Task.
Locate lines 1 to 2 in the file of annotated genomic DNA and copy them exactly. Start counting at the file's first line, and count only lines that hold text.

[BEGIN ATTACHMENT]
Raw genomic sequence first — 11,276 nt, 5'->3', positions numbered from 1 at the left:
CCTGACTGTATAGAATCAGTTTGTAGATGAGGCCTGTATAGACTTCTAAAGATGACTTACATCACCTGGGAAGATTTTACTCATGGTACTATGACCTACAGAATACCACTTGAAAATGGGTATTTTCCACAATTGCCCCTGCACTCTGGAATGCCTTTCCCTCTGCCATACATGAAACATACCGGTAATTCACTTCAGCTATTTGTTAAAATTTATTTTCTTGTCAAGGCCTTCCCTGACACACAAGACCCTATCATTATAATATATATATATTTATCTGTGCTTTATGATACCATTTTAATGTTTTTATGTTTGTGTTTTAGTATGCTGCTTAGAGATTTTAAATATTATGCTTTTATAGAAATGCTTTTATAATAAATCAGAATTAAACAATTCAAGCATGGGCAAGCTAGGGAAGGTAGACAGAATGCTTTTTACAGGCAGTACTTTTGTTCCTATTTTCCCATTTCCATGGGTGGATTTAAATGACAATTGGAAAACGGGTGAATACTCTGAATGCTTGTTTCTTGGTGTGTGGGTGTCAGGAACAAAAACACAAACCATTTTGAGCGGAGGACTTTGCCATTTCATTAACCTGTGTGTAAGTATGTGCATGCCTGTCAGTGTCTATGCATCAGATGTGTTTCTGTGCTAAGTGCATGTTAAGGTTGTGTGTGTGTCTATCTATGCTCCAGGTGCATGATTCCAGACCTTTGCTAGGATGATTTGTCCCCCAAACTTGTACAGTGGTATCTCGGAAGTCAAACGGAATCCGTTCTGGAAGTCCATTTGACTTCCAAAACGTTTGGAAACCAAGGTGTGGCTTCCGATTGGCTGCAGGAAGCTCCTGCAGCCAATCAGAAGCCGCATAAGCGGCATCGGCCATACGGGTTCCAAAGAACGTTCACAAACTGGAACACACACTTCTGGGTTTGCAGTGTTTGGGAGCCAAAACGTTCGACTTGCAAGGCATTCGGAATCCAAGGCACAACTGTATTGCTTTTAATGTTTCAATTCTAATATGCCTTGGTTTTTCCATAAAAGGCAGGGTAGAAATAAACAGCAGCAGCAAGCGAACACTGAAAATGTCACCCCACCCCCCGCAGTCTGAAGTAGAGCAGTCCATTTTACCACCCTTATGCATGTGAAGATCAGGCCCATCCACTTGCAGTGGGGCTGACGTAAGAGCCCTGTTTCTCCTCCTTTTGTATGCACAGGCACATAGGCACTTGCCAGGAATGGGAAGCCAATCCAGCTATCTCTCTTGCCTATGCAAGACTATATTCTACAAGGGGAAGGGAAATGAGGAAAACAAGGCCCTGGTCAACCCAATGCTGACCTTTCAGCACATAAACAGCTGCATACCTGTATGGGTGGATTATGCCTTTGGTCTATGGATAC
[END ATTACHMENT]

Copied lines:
Raw genomic sequence first — 11,276 nt, 5'->3', positions numbered from 1 at the left:
CCTGACTGTATAGAATCAGTTTGTAGATGAGGCCTGTATAGACTTCTAAAGATGACTTACATCACCTGGGAAGATTTTACTCATGGTACTATGACCTACAGAATACCACTTGAAAATGGGTATTTTCCACAATTGCCCCTGCACTCTGGAATGCCTTTCCCTCTGCCATACATGAAACATACCGGTAATTCACTTCAGCTATTTGTTAAAATTTATTTTCTTGTCAAGGCCTTCCCTGACACACAAGACCCTATCATTATAATATATATATATTTATCTGTGCTTTATGATACCATTTTAATGTTTTTATGTTTGTGTTTTAGTATGCTGCTTAGAGATTTTAAATATTATGCTTTTATAGAAATGCTTTTATAATAAATCAGAATTAAACAATTCAAGCATGGGCAAGCTAGGGAAGGTAGACAGAATGCTTTTTACAGGCAGTACTTTTGTTCCTATTTTCCCATTTCCATGGGTGGATTTAAATGACAATTGGAAAACGGGTGAATACTCTGAATGCTTGTTTCTTGGTGTGTGGGTGTCAGGAACAAAAACACAAACCATTTTGAGCGGAGGACTTTGCCATTTCATTAACCTGTGTGTAAGTATGTGCATGCCTGTCAGTGTCTATGCATCAGATGTGTTTCTGTGCTAAGTGCATGTTAAGGTTGTGTGTGTGTCTATCTATGCTCCAGGTGCATGATTCCAGACCTTTGCTAGGATGATTTGTCCCCCAAACTTGTACAGTGGTATCTCGGAAGTCAAACGGAATCCGTTCTGGAAGTCCATTTGACTTCCAAAACGTTTGGAAACCAAGGTGTGGCTTCCGATTGGCTGCAGGAAGCTCCTGCAGCCAATCAGAAGCCGCATAAGCGGCATCGGCCATACGGGTTCCAAAGAACGTTCACAAACTGGAACACACACTTCTGGGTTTGCAGTGTTTGGGAGCCAAAACGTTCGACTTGCAAGGCATTCGGAATCCAAGGCACAACTGTATTGCTTTTAATGTTTCAATTCTAATATGCCTTGGTTTTTCCATAAAAGGCAGGGTAGAAATAAACAGCAGCAGCAAGCGAACACTGAAAATGTCACCCCACCCCCCGCAGTCTGAAGTAGAGCAGTCCATTTTACCACCCTTATGCATGTGAAGATCAGGCCCATCCACTTGCAGTGGGGCTGACGTAAGAGCCCTGTTTCTCCTCCTTTTGTATGCACAGGCACATAGGCACTTGCCAGGAATGGGAAGCCAATCCAGCTATCTCTCTTGCCTATGCAAGACTATATTCTACAAGGGGAAGGGAAATGAGGAAAACAAGGCCCTGGTCAACCCAATGCTGACCTTTCAGCACATAAACAGCTGCATACCTGTATGGGTGGATTATGCCTTTGGTCTATGGATAC